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Educating Teachers of Science, Mathematics, and Technology: New Practices for the New Millenium
after these students have completed introductory courses. Accordingly, college and university faculty must offer courses that engage all students and provide them with an understanding of the processes as well as the content of their own and related disciplines. These courses also should help all students develop the habits of mind, including curiosity and reflection that prove invaluable for teachers throughout their careers. Specific recommendations about the overarching principles of science that such courses could cover are available (NRC, 1999h).
In short, the development of such introductory and lower division courses should become a higher priority for all science, mathematics, engineering, and technology programs in the nation’s two- and four-year colleges and universities. Recommendations about how such courses might be structured have appeared elsewhere (NSF, 1996; McNeal and D’Avanzo, 1997; NRC, 1999h; AMATYC, 1995). The CSMTP agrees fully with those reports that call for SME&T faculty to work much more closely together to improve the coherence and integration of learning in the SME&T disciplines. Teaching and learning centers could help. For example, in coordination with a campus’ teaching and learning center,2 the pre-teaching advisor or advisory committee could engage SME&T faculty in discussions about adopting new approaches in their disciplinary or interdisciplinary introductory and lower division courses.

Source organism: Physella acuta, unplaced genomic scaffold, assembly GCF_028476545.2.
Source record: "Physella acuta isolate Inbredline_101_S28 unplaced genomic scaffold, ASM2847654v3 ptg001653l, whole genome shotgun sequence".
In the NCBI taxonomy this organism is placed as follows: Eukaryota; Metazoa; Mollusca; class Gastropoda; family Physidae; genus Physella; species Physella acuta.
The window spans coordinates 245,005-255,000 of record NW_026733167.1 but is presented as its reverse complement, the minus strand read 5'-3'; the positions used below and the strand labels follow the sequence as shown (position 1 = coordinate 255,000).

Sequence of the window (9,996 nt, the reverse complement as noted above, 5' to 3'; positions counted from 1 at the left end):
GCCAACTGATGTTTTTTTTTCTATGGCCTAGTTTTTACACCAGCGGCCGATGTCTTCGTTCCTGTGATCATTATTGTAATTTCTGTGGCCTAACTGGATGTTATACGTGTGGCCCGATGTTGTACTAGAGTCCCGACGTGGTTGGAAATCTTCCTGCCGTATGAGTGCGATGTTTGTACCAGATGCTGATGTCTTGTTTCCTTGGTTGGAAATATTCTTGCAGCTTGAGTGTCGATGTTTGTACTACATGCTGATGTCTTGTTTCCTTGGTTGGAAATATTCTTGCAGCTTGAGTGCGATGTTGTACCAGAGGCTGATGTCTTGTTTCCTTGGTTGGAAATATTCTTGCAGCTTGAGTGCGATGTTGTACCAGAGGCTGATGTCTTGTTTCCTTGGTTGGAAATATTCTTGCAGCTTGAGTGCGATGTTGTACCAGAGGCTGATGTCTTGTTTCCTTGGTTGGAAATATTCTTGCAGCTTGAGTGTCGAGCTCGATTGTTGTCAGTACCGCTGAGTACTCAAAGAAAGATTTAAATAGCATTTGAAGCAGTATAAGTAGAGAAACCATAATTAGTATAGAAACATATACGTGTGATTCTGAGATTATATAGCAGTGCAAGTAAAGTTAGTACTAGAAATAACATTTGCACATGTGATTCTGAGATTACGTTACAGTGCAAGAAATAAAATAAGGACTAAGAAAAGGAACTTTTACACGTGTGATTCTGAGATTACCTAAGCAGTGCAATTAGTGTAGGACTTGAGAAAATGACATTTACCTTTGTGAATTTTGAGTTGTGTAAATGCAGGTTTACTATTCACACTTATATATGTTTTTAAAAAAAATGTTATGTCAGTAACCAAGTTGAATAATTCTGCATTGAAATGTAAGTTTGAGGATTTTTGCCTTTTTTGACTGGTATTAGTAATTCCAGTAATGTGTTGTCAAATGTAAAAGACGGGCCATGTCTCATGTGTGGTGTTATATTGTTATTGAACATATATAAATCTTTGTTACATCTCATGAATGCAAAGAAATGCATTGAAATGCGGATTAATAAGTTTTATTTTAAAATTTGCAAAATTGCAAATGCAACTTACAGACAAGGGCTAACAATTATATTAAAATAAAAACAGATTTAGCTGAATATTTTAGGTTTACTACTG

3. Universities whose primary mission includes education research should set as a priority the development and execution of peer-reviewed research studies that focus on ways to improve teacher education, the art of teaching, and learning for people of all ages. New research that focuses broadly on synthesizing data across studies and linking it to school practice in a wide variety of school settings would be especially helpful to the improvement of teacher education and professional development for both prospective and experienced teachers. The results of this research
Increasing numbers of colleges and universities are establishing teaching and learning centers on their campuses. The University of Kansas maintains a listing of these centers around the world (<http://eagle.cc.ukans.edu/~cte/resources/websites/unitedstates.html>). The goals of the Center for Teaching Excellence at the University of Kansas are to provide opportunities for teaching faculty to discuss students’ learning and ways to enhance it in their classrooms; to support faculty as they implement their ideas for improving students’ learning; to bring research about teaching to the attention of the university community; to encourage involvement in the scholarship of teaching and research on learning; to offer course development assistance at any stage—planning, teaching, evaluating—to foster instructional innovation; and to advocate and recognize teaching excellence.